Another journalistic effort, not as good as Matthews’s, is Christopher Miller’s THE WAR CAME TO US: Life and Death in Ukraine (Bloomsbury, 374 pp., $28). Miller, the Ukraine correspondent for The Financial Times, has spent more than a decade reporting from the country. This book felt to me like a reporter’s “notebook cleaner” in which the author simply dumps old field notes into a new manuscript. As with many other volumes on the war, Miller doesn’t get to the full-scale Russian invasion until more than halfway through his book — but once he does, he is particularly good at recounting the chaotic, precarious early days of the war. Some Ukrainian security officials were collaborating with the Russians, Miller reports, and Russian sleeper cells already in Kyiv were activated to carry out assassination and sabotage missions.

THE RUSSO-UKRAINIAN WAR: The Return of History (Norton, 376 pp., $30), by the Ukrainian historian Serhii Plokhy, is somewhat drier, although he is probably right when he notes that one effect of the invasion is already clear: “The Ukrainian nation will emerge from this war more united and certain of its identity than at any other point in its modern history.”

Samuel Ramani’s book PUTIN’S WAR ON UKRAINE: Russia’s Campaign for Global Counter-Revolution (Oxford University, 603 pp., $29.95) is a trudge to read, but its encyclopedic descriptions can yield interesting details and some solid tactical analysis. Interestingly, he notes that Putin’s reliance on the Wagner Group “allowed him to create an alternative power vertical that consolidated his personal grip on security policy” and “shielded Putin from a palace coup when the war did not proceed according to plan.”

Ramani, a specialist at Oxford in politics and international relations, argues that the least effective Russian allies in the fighting have been Chechen units. The Chechens’ weakness, he says, is that they are accustomed to suppressing civilians, not fighting armed opponents on a battlefield. The Ukrainian president, Volodymyr Zelensky, has survived more than a dozen assassination attempts. Fortunately for him, many of those were reportedly launched by Chechen special forces units assigned the murderous task by Putin, while others were carried out by the Wagner Group.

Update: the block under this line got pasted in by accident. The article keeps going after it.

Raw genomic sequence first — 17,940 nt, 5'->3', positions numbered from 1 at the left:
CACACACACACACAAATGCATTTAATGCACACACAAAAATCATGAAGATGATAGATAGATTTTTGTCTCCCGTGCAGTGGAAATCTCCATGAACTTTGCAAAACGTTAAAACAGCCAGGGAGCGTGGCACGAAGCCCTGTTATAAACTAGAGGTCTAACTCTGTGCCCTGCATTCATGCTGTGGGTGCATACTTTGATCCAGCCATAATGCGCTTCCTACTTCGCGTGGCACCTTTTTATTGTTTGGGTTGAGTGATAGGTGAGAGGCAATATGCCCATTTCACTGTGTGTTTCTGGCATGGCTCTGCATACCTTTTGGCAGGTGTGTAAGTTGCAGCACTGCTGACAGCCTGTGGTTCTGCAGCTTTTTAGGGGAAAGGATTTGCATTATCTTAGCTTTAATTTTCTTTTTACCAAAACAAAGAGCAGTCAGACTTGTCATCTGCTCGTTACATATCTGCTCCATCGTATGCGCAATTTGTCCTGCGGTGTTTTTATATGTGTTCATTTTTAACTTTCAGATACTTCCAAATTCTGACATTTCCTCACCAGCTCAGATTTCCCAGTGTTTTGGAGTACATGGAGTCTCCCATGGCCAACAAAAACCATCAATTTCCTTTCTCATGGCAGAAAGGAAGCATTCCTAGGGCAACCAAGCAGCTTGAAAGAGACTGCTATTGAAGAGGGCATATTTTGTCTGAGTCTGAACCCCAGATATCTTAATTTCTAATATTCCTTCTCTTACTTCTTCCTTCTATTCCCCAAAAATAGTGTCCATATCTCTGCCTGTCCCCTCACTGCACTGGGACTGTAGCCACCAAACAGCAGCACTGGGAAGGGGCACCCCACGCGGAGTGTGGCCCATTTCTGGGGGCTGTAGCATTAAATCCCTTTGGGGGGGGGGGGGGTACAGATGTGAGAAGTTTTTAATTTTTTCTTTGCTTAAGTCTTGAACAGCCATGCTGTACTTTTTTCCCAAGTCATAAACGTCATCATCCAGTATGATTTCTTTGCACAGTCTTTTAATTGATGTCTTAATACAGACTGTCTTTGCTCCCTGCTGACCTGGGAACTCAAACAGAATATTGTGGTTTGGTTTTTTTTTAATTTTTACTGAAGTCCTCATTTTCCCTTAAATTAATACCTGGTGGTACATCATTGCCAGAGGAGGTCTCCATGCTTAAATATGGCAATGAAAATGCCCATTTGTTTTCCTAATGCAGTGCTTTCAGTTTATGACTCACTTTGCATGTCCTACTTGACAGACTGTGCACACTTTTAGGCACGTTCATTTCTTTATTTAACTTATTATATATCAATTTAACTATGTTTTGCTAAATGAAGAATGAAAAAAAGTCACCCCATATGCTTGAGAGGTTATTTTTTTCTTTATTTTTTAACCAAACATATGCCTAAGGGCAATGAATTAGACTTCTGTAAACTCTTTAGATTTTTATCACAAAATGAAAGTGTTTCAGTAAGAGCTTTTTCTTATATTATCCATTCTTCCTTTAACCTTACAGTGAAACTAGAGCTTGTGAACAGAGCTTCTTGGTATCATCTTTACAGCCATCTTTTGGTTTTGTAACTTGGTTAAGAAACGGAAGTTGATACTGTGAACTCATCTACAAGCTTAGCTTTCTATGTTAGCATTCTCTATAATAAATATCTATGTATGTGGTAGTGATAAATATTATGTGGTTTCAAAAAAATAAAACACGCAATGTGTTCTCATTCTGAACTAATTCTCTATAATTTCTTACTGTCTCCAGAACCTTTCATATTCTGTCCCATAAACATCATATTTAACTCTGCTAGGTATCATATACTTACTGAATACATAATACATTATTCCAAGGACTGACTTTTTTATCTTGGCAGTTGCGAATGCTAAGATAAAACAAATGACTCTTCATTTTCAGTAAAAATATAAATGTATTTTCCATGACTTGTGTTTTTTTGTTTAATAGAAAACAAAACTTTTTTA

The question hanging over everything is whether Russia ultimately will lose the war. The official line in Putin’s government is that Russia will prevail because of “objective historical processes,” as Foreign Minister Sergey Lavrov puts it. Ramani’s conclusion is almost as murky: “Russia cannot win and cannot afford to lose the war.”

Matthews, a bit more clearly, argues that the war can end only in a negotiated settlement, which Putin will paint as a victory. He also presumes that even if Putin subsequently falls from power, he will probably be replaced by a hard-right ultranationalist, suggesting that a damaged Putin is better than a toppled Putin.

Plokhy, despite his prediction of Ukrainian national unity, argues that Ukraine will lose some portion of its territory to a Sino-Russian sphere of influence, with the dividing line representing a 21st-century Iron Curtain.

Etkind, who is the most persuasive of the bunch, foresees a far different outcome: Not only will Putin lose, but, as a result, the Russian Federation will fall apart, suggesting that Chechnya and other regions will loosen ties with Moscow or become altogether independent. I suspect he is right. In 2005, Putin famously lamented the collapse of the Soviet Union as the “great geopolitical catastrophe” of the 20th century. It would be ironic if his war completes the Soviet dissolution.

But the war in Ukraine has already fooled many observers and participants, so we should be careful about placing too much faith in any prediction.


Thomas E. Ricks, the Book Review’s military history columnist, is the author of eight books, most recently “Waging a Good War: A Military History of the Civil Rights Movement, 1954-1968.”